when pavement ends
This sign sits in our front yard. Since it’s covered from view by a line of trees, I rarely glimpse it from the house. But whenever the boys want to walk down to the creek, I notice it while we wander at the edge of the road.
The yellow steel diamond that screams this unmistakable truth in all caps:
And it reminds me again.
That everything certain ends.
Everything that seems sure and steady, ends.
Everything that spread out before our eyes, smooth and rolling, stretching on beyond our view – it eventually ends. Sending our wheels spinning and skidding as we scramble to reorient and remember how to travel this part of the journey.
But so, too, the road that was twisting and turning, ends.
Everything that was hard and unrelenting, packed down like pavement rolled by strong machines – it ends, too.
And there can be something comforting in the crunch of dirt and rumbling gravel we will meet ahead. A road that leads to an unknown adventure or draws us back to nature.
Back to the ground of our being.
. . .
Sometimes I wonder what it meant when Jesus said I am the Way.
Did he mean he is The Way: the one and only road; the strong, solid, shining, and certain street; the gleaming golden highway leading off into the sun?
Or did he mean that he is the way, the winding and wandering path, the trail that seems to shrink in the overgrown woods, the dusty trace of footsteps that trudged before our own?
Or did he simply mean that there Is the way, that light falls on our feet when we follow, that there is always something next if we keep going?
Sometimes we fool ourselves that we know what path we are on. We’ve chosen this career, this spouse, this address. And so our days are going to unfold accordingly, neatly tipping in a row like dominos we lined up with a careful eye.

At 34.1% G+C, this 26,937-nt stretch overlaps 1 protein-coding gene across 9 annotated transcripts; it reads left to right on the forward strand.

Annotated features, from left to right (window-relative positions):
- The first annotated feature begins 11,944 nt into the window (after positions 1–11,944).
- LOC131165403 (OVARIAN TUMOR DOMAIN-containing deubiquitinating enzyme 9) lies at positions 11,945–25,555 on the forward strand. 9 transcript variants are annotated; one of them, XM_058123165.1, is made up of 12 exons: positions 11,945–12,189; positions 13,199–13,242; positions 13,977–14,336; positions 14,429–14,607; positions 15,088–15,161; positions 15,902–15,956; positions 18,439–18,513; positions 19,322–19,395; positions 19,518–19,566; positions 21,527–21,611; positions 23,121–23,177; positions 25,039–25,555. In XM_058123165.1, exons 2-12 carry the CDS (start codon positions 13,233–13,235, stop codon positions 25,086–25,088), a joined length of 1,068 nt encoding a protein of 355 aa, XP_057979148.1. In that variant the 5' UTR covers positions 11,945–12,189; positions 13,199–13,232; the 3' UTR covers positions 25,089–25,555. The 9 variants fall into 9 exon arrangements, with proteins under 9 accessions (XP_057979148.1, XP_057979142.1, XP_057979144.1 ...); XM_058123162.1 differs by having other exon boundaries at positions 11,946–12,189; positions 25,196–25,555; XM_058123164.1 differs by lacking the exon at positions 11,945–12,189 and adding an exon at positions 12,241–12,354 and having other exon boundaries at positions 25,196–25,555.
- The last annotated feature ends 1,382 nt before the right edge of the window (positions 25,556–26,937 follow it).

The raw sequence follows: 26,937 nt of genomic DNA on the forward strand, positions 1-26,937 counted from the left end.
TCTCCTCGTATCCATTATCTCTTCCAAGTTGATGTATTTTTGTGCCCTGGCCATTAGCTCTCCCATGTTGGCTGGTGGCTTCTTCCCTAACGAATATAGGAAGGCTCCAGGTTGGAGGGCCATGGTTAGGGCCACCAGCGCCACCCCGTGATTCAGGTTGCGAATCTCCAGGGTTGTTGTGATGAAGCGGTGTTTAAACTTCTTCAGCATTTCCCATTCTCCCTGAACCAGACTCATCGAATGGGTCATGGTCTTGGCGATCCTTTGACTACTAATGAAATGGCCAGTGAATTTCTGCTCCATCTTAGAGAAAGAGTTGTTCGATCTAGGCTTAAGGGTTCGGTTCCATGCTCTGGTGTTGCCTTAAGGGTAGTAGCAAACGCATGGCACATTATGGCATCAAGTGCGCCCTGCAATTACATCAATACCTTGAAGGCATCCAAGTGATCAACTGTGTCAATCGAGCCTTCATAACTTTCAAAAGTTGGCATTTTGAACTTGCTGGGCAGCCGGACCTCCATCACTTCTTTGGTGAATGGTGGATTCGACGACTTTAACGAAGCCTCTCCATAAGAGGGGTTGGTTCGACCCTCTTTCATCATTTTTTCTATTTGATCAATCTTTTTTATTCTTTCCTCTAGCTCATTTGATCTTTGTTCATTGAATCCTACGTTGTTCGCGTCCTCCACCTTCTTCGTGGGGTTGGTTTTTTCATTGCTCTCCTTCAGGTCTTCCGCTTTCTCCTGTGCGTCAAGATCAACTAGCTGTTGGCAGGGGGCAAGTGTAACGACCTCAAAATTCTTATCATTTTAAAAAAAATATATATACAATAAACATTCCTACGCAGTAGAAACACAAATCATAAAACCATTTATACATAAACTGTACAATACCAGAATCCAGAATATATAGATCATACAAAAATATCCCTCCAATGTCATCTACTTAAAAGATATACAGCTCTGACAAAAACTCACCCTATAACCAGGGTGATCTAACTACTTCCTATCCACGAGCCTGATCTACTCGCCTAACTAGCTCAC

But if the only constant is change, as the wise try to tell us, then the fact that pavement ends is the only sure truth. Today is a blink, this season is a phase. Tomorrow may be rockier or smoother, but it will not be exactly like now.
Maybe Christ meant that all of this is the Way – that he is both the level ground and the rumbling gravel, the reliable street and the meandering road. Maybe he is there when we glide easily, assuming we’re in control, and when we spin out helplessly, remembering we never were.
. . .
The kids slap the bottom of the sign, grinning at its metallic twang. They run to the brush to find sticks to see how wood will sound when it clangs against steel. When does the world stop seeming so simple and wonderful, like one great science experiment waiting for our discovery?
This is the Way, too. Wonder. Listening. Joy.
I take one small hand in each of my own and we start to walk back up the hill towards the house, our shadows lengthening like giants in late afternoon sun. Suddenly they do not look so small, to my right and my left; they seem to stand at my same height, all three of us together with the sun warm on our backs.
This pavement, too, will end. But around the corner where I still cannot see, there will be some unseen wonder ahead.
That is the promise of way.
Seriously? Now I’mreading this and overlaying it with Bunyan’s Pilgrim’s Progress and trying to figure out the answer to the question “If Jesus were a road, would he be the actual pavement or the opposite of pavement?” This is fine, a brief distraction from the fact that I’ve had the sung liturgical English Agnus Dei stuck in my head for three days.
The thing that brings me comfort is though the way of The Way may sometimes seem uncertain and unknown, the existence of The Way is certain, and the Way is unending.
Because, coukd you ever turn back if you knew the pavement ended, but the road never did?